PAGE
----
No doubt Ferguson wants his team to make a fight of it.

In 'make a fight of it', what is 'it'?

Is this just an idiomatic expression? Or the 'it' has some meaning?

  • Hi gomadeng, I answered your question, but please cite the source of your example sentence. Jun 15 at 1:55
  • 1
    "It" means whatever the event or situation is, which you didn't include in the quote. If the context is a football match, then "it" means the football match.
    – gotube
    Jun 15 at 2:10

1 Answer 1


This use of "make" is more commonly seen in collocations such as "make a mess of (something)" and "make a success of (something)". M-W defines "make" this way:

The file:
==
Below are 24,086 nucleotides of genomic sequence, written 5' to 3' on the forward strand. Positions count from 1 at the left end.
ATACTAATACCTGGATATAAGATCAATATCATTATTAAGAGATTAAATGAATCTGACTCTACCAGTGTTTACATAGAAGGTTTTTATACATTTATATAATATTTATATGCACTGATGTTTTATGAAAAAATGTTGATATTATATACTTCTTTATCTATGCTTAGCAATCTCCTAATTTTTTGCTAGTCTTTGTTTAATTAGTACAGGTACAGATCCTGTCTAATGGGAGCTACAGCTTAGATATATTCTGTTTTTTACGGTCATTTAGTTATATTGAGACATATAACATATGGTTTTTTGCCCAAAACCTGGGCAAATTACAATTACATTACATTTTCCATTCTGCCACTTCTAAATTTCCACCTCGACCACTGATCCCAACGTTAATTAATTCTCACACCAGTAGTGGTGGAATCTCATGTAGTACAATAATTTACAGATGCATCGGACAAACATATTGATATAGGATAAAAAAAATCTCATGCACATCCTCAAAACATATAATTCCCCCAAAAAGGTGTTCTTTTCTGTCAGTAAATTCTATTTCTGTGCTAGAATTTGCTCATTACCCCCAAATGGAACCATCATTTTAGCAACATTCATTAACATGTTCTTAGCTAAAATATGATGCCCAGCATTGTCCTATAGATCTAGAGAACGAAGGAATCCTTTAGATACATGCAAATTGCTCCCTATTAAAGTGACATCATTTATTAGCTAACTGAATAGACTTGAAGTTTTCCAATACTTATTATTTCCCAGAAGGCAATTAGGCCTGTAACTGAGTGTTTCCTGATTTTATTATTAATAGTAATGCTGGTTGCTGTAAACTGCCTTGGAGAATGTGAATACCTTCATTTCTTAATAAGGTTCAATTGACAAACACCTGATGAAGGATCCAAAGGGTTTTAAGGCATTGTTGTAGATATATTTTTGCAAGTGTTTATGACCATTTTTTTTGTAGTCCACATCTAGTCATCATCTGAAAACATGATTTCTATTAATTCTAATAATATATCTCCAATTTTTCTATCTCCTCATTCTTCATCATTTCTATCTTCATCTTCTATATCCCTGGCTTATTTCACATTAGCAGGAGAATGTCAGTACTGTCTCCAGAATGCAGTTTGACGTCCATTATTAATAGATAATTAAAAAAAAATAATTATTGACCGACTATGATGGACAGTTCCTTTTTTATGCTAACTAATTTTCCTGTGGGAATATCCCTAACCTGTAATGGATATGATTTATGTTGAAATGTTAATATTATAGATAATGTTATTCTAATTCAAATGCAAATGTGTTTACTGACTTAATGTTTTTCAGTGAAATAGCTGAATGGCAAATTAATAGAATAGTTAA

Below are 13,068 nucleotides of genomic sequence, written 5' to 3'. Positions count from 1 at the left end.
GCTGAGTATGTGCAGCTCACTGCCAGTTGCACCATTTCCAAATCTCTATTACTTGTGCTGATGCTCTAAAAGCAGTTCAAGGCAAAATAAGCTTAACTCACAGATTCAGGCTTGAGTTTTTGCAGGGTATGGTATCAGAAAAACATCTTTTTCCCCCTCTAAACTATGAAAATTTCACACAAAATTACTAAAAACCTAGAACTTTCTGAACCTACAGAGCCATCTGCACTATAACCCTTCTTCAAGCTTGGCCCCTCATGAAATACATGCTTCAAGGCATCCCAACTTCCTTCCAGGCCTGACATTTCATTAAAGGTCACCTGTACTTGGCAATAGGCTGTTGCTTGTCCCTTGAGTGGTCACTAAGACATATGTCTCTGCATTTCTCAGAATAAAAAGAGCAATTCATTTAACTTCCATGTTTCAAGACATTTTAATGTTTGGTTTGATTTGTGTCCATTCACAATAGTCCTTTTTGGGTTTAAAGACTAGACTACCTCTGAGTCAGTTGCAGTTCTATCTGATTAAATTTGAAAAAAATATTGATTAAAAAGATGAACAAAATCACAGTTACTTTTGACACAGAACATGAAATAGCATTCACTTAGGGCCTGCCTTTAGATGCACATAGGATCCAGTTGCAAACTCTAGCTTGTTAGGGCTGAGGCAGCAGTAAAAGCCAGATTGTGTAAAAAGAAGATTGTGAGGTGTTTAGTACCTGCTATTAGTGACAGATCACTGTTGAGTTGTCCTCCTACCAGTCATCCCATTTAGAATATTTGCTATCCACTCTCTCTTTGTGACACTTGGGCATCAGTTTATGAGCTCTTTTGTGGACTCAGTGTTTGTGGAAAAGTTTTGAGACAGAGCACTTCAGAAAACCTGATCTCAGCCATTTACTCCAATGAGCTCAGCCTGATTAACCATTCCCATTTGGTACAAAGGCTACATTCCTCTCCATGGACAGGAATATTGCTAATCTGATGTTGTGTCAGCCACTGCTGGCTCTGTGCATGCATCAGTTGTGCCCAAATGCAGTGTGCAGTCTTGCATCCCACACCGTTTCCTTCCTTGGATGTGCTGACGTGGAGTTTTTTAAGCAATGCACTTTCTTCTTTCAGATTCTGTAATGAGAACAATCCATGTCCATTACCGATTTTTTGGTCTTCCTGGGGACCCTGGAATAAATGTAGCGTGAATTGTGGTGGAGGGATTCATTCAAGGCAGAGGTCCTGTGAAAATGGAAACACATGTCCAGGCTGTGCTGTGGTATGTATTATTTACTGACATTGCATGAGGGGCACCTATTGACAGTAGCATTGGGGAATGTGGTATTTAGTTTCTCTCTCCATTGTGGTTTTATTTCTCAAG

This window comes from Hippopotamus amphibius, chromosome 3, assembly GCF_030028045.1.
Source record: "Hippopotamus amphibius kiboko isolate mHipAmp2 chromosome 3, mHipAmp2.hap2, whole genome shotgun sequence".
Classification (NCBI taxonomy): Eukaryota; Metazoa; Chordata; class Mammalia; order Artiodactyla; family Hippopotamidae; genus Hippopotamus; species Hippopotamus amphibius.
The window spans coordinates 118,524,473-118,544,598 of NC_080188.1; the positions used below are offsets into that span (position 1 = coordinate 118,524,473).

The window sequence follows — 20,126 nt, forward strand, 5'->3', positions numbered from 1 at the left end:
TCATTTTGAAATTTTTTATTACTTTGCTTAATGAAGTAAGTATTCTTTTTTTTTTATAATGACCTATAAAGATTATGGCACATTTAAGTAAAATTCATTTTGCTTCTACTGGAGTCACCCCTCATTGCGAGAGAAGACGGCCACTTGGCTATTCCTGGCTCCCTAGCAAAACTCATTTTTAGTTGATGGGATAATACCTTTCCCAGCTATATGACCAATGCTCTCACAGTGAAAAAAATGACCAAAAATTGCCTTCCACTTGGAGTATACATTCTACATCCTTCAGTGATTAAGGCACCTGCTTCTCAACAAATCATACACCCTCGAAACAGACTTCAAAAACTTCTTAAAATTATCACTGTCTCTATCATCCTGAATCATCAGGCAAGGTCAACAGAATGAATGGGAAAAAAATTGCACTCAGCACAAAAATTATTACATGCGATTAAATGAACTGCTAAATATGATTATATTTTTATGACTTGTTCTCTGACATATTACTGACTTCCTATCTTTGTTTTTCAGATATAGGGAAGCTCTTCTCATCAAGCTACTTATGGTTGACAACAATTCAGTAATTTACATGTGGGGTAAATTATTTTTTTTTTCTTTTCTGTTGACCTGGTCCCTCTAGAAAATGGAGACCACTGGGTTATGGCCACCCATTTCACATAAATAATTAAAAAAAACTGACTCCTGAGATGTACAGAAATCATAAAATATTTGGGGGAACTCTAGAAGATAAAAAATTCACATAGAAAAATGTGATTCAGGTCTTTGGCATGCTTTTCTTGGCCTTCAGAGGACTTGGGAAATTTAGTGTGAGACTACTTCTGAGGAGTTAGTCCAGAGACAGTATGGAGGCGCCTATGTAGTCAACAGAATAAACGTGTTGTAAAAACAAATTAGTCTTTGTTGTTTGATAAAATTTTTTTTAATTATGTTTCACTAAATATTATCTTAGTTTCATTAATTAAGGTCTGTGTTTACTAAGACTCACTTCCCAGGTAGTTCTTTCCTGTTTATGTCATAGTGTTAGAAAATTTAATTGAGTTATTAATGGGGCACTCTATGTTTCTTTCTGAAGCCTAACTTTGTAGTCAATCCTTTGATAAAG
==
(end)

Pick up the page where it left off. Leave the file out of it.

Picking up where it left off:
16a: to produce as a result of action, effort, or behavior with respect to something
| make a mess of the job
| tried to make a thorough job of it

It is unclear what "it" refers to in your example sentence because you did not include more context. Presumably there is some situation that Ferguson wants to result in a fight. If the team is a sports team, then "fight" probably refers to a competition and not a violent brawl, but without more context I can't be entirely sure.

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